The good ol’ IT research-events-consulting-analyst folks at Gartner released the 2008 IT Market Compensation report today, and it shows a slight decline in hiring for this year, but pay increases are “at a level similar to previous years, with the reported median salary increase budget at 3.6 percent,” according to the news release.
I won’t bore you with the details and quotes from Gartner executives in the release about how companies supposedly don’t have formal work force planning in place, and that most companies aren’t ready for the near-future market changes. I’m not sure I buy the impact of that, even if most companies say they don’t have a formal staffing plan in place. Planning for staff can change quarterly, if not more rapidly in this cautious, wait-and-see climate pervading most budgets and economies lately. Gartner essentially reports that things are very much a wait-and-see climate here anyway. Is it surprising that formal work force planning isn’t a priority now?
Here is the relevant info with the numbers in it, not the crystal ball.
“According to a survey of 285 U.S.-based IT organizations, 57.9 percent projected an increase in IT staff levels (including full-time employees and contractors as supplementary staff) during the survey time period (March 1, 2008 through February 28, 2009). However, this is a notable drop from 66.3 percent reported in the 2007 study. At the same time, the survey also showed the percentage of organizations projecting a greater than 10 percent increase in head count also dropped from 15.7 percent in 2007 to 12.1 percent in 2008.“
This is pretty in line with other recent research and an IT Worker Confidence index looking at similar trends and perceptions, and yet other recent government data research has computer-related jobs pegged at all-time highs. The government numbers are interesting, but they also include a fair amount of non-IT worker data, so it’s a bit confusing.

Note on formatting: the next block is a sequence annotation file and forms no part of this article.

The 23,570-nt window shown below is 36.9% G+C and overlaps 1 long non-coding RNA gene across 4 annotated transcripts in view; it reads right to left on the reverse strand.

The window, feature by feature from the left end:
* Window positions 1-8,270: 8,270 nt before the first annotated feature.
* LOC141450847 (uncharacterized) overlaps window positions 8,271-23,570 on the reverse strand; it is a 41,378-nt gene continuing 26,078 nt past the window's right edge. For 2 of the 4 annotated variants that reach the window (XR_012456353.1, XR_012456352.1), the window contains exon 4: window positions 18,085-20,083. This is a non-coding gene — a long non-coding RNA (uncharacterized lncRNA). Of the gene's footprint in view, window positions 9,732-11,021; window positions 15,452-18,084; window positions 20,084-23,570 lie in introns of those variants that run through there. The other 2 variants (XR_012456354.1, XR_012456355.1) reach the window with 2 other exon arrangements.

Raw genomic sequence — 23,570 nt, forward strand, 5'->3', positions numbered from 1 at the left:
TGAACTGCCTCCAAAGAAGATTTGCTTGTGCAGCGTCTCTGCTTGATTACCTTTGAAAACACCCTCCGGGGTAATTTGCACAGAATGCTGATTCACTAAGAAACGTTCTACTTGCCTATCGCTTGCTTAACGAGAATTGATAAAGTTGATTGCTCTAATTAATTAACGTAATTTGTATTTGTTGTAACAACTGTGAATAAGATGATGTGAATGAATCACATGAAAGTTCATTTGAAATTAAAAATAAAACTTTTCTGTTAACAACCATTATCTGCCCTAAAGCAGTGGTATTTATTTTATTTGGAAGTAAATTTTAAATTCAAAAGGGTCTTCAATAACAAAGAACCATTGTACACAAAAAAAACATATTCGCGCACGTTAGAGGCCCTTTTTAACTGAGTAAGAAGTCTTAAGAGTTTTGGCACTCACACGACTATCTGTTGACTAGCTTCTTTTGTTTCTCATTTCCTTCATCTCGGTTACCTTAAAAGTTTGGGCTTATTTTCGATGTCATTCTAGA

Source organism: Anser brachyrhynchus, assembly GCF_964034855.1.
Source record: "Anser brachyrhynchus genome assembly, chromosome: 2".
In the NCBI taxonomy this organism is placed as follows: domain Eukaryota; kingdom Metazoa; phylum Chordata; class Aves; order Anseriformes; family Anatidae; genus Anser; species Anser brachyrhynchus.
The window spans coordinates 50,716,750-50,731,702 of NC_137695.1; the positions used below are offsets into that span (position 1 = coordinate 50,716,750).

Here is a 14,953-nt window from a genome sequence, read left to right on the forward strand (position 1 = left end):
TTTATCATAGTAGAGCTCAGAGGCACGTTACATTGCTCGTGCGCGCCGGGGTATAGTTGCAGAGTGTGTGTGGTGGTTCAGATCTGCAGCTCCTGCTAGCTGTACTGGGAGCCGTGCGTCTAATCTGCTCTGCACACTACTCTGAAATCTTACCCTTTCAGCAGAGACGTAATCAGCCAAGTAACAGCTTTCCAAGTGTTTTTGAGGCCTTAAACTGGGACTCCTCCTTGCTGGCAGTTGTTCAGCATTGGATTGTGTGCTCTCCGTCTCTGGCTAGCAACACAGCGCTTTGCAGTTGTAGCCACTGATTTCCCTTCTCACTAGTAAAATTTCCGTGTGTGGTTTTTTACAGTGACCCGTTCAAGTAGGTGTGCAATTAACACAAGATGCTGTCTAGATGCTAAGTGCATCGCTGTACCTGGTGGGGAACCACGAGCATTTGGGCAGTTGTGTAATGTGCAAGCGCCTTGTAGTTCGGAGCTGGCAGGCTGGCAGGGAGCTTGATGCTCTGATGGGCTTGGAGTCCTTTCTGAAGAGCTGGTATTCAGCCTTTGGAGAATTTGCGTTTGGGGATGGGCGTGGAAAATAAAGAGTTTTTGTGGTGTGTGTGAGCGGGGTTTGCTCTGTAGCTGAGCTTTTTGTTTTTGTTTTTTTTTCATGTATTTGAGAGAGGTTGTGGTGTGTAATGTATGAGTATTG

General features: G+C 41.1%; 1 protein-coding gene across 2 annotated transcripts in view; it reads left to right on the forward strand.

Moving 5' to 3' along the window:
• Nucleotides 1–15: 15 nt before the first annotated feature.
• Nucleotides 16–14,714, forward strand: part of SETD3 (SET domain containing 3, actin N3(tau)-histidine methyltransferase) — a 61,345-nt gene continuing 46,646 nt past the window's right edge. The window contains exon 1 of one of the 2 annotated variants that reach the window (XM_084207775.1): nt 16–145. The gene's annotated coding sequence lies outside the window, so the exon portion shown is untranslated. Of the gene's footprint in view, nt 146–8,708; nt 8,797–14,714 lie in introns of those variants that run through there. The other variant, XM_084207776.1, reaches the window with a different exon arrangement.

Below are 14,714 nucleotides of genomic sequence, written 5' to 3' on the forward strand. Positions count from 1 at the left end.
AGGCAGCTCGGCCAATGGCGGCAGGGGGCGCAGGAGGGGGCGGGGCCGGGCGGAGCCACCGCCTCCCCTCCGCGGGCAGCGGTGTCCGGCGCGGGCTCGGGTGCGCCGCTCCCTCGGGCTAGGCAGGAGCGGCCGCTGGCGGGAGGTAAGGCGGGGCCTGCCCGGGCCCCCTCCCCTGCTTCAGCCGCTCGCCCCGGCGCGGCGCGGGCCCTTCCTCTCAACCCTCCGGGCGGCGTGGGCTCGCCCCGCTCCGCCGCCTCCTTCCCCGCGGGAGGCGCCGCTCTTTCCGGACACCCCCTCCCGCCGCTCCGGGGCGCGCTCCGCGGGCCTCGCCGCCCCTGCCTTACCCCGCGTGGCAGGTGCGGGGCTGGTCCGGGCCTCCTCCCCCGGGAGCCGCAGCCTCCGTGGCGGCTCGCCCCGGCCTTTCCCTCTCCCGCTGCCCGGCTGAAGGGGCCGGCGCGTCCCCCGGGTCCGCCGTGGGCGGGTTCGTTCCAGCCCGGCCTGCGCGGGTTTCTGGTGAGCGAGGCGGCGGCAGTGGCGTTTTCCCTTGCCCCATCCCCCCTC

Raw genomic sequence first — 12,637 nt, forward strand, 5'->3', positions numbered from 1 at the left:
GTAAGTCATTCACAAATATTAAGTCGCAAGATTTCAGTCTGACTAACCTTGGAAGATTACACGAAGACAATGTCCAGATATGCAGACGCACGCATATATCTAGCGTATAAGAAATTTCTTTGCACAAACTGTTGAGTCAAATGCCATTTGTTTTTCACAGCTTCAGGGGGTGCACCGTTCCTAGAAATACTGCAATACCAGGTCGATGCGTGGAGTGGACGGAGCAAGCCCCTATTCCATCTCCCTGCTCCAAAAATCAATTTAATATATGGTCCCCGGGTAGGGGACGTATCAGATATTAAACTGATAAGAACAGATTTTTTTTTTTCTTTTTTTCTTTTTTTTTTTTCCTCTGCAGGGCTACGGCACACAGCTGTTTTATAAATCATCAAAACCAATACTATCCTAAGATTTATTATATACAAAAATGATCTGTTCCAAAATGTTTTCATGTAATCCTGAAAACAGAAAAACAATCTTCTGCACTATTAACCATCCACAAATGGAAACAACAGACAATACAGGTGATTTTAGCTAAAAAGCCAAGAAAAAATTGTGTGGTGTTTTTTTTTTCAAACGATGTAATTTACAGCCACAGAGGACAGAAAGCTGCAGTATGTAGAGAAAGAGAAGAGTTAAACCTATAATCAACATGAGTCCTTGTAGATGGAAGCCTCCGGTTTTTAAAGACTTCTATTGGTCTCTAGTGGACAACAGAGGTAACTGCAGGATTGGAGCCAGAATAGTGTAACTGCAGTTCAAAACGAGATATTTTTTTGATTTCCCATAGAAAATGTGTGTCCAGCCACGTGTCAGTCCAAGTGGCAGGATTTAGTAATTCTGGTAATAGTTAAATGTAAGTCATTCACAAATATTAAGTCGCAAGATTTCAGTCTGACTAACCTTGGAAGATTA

From the CIO Insight article “Computer Jobs Hit Record High”:
“Not every person employed by IT services firms–officially labeled by the government as computer systems design and related services–is an IT pro, but a majority are. A 2006 government report estimates that 53 percent of IT services firms’ workers hold IT jobs such as programmers; software engineers; computer, network systems and data communications analysts; or database, network and systems administrators. Another 3 percent are computer and IS managers. The remaining employees–44 percent of payrolls–encompass non-IT managers and administrative and operational support personnel, including those in finance, human resources and sales.“
Brian Watson over at CIO Insight wonders why there is a disconnect around employment numbers. He received some very detailed and thoughtful comments on the disconnect subject from readers, and you should take a look.
Here are some other pertinent quotes from Lily Mok, research vice president for Gartner’s CIO work force:
“We do see a relatively more conservative projection for 2009 across all sectors, with a budgeted median increase of 3.5 percent. Same budget amounts are reported for non-IT jobs for both years,” Mok said. “…The survey indicates that the top 10 percent of performers in the IT work force on average received from 3 to 4 percent more in base pay increases in 2007 than the bottom 10 percent performers.”
Are you seeing a disconnect in areas like hiring freezes, job prospects, salary increases and the numbers?